Art, the business of art, that is, seems to be calling for a sea change. The economic times worldwide is the driving force behind the call for business, including the business of art, to change the way sales are approached. The term, sea change, pulled from the pages of William Shakespeare's The Tempest, is meant to indicate a broad transformation. Paradigm shift is a more contemporary term and is said to be what happens when one replaces his or her conceptual world view with another. Artists who wish to continue to earn a living selling art may need to significantly modify their approach to selling art to the world. Lack of consumer confidence describes a strange behavioral effect in which even consumers with the means to purchase are hesitant to do so. During uncertain economic times, art becomes a luxury that many consumers choose to do without. For others the expenditures may become harder and harder to justify and easier to resist. These conditions can present rather large obstacles for artists who are well known and have had previously steady sales but what of the emerging or newly launched artist? Do they stand a chance in such an environment?
Answer is possibly yes! "Possibly yes" sounds "somewhat vague" but there are conditions that an artist who is willing can undertake to sell in less than ideal economic times. Let's start with the scariest of these conditions. Art business consultant, Alan Bamberger, has thrown out the idea of reducing prices! For many established artists this may be unthinkable blasphemy. However it may be one of the best ways to continue to earn a living when art becomes one of the easiest luxuries to put off buying. As an emerging artist, I have chosen to establish reasonable and affordable prices. With luck and God's blessings combined with my own hard work, I believe that my price structure will be able to move up as my work grows in it's collectibility and as the economy improves. But until that time comes my patrons will be able to get more for a lot less. I've always personally enjoyed knowing that I got more than my money's worth. Another option could be to forego the gallery route. Yes, it is desirable to be featured in galleries. I don't know any artists worth their salt who scoffs at the idea of being featured in or represented by galleries. The "price of admission" is a a percentage of the art sale price, usually anywhere from 30-50%. The price a collector/buyer may get if the artist's other work is purchased outside this venue may be 30-50% less. I say other work because once a piece is in the gallery, the artist would jeopardize his/her relationship with the gallery as well as his/her reputation in selling that piece while in an agreement with the gallery. If an artist chooses not to go the gallery route, he or she can seek out alternative venues to showcase their art. An artist can host his or her own show solo or with a group of artists. An artist may also choose to participate in art fairs. Art fairs take place all over the country and serve as a great source of art. Artists at all levels participate in these shows, established artists as well as emerging artists. Many of the shows are juried, meaning that the artists have gone through a selection process to get into the show. For artists this can be a great way to show and sell art and it is a great way to patrons of the art to get access to good artwork outside of the gallery setting.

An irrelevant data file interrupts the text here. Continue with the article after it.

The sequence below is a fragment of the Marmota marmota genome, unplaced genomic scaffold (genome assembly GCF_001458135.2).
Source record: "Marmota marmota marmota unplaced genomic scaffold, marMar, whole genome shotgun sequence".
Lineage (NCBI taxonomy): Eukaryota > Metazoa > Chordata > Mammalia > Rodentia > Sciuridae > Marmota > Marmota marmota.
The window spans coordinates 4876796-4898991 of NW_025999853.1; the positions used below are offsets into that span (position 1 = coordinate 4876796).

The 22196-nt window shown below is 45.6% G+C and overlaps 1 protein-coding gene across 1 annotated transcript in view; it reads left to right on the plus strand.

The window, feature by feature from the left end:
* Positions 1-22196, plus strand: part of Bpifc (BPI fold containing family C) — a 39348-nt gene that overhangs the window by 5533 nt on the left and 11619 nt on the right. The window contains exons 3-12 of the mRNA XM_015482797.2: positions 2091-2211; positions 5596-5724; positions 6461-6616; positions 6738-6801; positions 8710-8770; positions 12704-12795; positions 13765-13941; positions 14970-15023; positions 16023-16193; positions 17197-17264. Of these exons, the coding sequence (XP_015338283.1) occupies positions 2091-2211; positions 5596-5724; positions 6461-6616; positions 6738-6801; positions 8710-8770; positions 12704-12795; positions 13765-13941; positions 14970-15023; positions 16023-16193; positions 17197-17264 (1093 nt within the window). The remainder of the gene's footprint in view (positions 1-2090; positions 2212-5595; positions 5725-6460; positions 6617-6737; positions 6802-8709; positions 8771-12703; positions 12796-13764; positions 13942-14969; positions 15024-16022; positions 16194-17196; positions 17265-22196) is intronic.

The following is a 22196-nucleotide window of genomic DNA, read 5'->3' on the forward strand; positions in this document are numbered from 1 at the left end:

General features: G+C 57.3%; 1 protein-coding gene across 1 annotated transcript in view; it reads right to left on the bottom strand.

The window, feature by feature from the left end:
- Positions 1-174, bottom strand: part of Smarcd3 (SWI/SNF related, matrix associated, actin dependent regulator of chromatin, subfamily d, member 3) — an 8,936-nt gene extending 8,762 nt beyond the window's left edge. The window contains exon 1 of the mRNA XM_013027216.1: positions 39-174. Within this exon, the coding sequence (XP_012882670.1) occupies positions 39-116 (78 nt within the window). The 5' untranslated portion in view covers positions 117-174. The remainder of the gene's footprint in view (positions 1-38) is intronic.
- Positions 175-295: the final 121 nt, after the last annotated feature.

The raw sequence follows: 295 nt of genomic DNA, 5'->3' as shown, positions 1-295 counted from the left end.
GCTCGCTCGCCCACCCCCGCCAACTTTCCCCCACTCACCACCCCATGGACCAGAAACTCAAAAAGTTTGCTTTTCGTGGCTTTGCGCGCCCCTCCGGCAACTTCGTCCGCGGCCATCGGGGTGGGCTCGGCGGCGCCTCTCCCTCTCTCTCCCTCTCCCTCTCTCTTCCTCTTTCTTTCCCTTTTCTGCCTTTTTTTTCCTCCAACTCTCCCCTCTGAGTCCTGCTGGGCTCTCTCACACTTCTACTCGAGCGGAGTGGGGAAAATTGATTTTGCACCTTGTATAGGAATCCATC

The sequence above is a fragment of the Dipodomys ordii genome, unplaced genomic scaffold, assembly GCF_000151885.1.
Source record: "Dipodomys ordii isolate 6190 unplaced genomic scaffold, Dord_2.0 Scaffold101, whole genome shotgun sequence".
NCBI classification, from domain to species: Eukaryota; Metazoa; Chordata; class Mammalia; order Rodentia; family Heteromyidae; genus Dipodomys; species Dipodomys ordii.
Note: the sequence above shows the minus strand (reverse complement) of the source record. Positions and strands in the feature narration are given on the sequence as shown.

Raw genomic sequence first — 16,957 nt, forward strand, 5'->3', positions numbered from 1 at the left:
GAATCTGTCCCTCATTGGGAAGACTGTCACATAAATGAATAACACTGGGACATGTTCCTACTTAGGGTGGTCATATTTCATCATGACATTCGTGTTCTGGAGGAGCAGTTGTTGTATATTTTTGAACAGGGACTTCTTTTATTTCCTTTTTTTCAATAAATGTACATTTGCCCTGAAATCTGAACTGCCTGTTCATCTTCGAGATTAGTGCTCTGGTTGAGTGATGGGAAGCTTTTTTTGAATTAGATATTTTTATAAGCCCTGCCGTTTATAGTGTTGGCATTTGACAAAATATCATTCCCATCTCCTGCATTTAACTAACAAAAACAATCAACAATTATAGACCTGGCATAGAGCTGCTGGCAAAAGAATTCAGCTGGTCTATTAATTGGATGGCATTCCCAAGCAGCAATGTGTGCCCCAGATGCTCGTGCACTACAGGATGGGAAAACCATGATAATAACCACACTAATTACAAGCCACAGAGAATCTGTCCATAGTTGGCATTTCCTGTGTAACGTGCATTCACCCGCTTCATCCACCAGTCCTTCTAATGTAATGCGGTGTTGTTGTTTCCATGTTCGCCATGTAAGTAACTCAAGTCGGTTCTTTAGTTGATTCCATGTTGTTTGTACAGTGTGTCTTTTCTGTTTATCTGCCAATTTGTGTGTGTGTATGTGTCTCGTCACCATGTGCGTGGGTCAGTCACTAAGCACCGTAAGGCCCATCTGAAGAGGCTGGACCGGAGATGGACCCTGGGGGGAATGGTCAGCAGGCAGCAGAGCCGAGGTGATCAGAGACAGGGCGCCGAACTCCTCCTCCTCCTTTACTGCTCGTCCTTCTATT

Earlier I mentioned the idea of reducing prices as a means of matching the economic times and within this realm exists the universal notion of bargaining. I think artists should be open to negotiating on prices. I'm not thinking used car sales negotiating but, for example, having a willingness to make a sale at 10% less versus returning the painting to inventory at the end of the day.
These are but a few of the ideas that I've run across or which have come mind while I work to move beyond emerging artist into the realm of established artists through the sale of my artwork. I am making use of each and every one of them on my journey and will keep you posted on my success! Feel to share your own ideas and experiences in the comments!
vivian leflore mora
fine art & illustration
Leave a Reply.
vivian leflore mora, artist/writer, and business consultant.
All images and works are copyright (c) vivian leflore mora - All rights reserved. Except as otherwise expressly permitted under copyright law, no copying (including derivative works), redistribution, retransmission, publication, or commercial exploitation of downloaded material will be permitted.